The properties of the final MXenes (e.g., metallic, semi-metallic) and semiconducting types directly depend upon the preparation process and the functional groups present. The conversion of MAX phase to MXene sheets is achieved through three approaches, namely, wet-chemical etching in hydrofluoric acid, in situ HF-forming method, and freeze-and-thaw-assisted (FAT) method.
Schematic illustrations of (a) a EDLC with porous carbon materials for each electrode, (b) a pseudocapacitor with transition metal-related material for each electrode, and (c) asymmetric hybrid capacitors utilizing a porous carbon negative electrode and a transition metal oxide positive electrode. Image Credit: Ji, C et al., Energies
Applications of MXenes
MXenes display great potential in lithium-ion batteries (LIB) due to their large available surface areas for electrolyte ion adsorption, satisfactory electrical conductivity, desirable ion transfer within the inter-layers, and rapid surface redox reaction.
Moreover, MXenes such as Ti3C2 are used as a functional host matrix for integrating other materials such as germanium oxide, iron oxide, and tin sulfate for further enhancing the overall energy storage performance of LIB. The deposited SnO2 on the MXene can effectively suppress the degradation of MXene while the thin inactive layer of HfO2 would serve as an artificial solid-electrolyte interphase (SEI) layer for enhancing the cycling stability.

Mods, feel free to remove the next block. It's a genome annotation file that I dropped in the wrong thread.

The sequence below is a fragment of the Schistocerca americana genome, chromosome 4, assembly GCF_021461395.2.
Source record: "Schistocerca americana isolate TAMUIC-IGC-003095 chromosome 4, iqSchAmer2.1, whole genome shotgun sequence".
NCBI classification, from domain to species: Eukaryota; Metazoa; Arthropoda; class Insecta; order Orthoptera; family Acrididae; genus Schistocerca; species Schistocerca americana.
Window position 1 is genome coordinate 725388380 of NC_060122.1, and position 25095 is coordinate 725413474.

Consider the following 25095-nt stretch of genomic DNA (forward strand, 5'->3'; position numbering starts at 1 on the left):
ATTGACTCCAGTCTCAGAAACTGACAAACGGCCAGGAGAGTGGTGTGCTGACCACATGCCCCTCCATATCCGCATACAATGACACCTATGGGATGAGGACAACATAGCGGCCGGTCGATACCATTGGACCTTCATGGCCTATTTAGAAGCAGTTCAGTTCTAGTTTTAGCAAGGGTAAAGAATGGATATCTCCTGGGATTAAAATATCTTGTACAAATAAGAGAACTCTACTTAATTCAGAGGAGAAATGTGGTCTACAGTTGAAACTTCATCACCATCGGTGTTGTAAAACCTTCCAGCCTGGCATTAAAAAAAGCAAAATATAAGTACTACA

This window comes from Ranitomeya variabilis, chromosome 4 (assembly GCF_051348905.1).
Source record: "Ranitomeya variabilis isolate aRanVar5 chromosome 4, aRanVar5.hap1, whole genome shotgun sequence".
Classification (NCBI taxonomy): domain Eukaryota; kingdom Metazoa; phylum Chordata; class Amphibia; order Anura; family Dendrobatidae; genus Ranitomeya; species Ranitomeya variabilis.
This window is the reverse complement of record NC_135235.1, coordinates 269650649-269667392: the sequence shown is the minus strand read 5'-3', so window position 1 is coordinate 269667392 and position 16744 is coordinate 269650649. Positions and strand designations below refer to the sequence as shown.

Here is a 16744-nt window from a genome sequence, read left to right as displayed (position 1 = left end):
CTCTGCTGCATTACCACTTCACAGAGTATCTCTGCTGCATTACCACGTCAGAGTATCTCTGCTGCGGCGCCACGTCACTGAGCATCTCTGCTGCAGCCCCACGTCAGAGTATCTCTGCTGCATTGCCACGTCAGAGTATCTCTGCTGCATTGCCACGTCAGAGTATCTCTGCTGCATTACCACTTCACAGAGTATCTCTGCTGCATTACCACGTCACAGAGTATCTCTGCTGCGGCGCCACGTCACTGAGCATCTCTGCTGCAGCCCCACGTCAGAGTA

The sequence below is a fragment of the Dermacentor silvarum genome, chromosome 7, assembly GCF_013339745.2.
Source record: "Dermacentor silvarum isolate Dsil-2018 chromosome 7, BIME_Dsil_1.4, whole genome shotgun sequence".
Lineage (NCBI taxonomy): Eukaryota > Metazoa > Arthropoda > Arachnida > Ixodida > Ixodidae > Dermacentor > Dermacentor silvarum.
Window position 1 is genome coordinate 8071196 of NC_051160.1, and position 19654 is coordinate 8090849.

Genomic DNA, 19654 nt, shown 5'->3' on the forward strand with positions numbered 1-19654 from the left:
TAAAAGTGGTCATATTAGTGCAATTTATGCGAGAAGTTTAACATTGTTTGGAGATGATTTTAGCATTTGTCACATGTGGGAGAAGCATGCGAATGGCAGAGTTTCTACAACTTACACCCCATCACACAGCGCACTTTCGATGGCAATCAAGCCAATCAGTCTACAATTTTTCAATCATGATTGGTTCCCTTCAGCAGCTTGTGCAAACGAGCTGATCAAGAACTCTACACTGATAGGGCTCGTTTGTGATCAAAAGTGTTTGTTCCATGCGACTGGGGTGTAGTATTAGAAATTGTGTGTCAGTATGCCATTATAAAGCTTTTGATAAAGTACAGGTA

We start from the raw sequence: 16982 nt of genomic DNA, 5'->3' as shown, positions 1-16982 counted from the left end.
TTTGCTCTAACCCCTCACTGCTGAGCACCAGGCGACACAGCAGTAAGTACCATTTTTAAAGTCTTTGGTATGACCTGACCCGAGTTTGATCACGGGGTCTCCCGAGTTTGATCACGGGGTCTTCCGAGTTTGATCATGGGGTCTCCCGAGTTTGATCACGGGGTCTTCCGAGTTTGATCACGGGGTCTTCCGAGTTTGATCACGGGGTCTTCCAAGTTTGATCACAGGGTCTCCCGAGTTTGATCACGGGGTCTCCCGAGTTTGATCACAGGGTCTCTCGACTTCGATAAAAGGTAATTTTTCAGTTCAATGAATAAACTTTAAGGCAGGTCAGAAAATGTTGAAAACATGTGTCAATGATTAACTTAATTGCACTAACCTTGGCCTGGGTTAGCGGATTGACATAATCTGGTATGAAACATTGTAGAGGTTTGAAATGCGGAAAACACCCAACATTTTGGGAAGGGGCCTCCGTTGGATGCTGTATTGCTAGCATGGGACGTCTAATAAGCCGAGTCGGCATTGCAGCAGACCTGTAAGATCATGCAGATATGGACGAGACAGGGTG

Moreover, MXenes with 3D heterostructure exhibit high capacitance with excellent cyclic stability, which makes them a promising supercapacitor (SC) material.
A Ti3C2/CuS composite as the positive electrode in alkaline electrolyte with a potential of 0–0.6 V delivers a capacity of 169.5 C/g at 1 A/g with a capacity retention of 90.5% at 5 A/g after 5000 long-term cycles. The SC fabricated by the Ti3C2/CuS positive electrode and Ti3C2 negative electrode at a voltage range of 0–1.1 V exhibits a specific capacitance of 49.3 F/g to 0–1.5 V with a maximum energy density of 15.4 Wh/kg and capacitance retention of 82.4% after 5000 cycles.
Schematic illustration of the synthesis process for the MXene/MPFs film via interlayer hydrogen bond. Image Credit: Ji, C et al., Energies
To conclude, MXene-based composite films or fibers with geometric flexibility and multifunctionality made them preferable as electrodes for SCs and anode materials for zinc- and lithium-ion batteries. Moreover, the electrochemical performance of MXene-based materials is enhanced by enlarging the interlayer of MXene, modifying the chemical structure, and constructing the nanostructures. Hence, MXenes have a promising future in flexible, wearable, and lightweight energy storage devices.
Ji, C., Cui, H., Mi, H., Yang, S., Applications of 2D MXenes for Electrochemical Energy Conversion and Storage. Energies 2021, 14, 8183. https://www.mdpi.com/1996-1073/14/23/8183/htm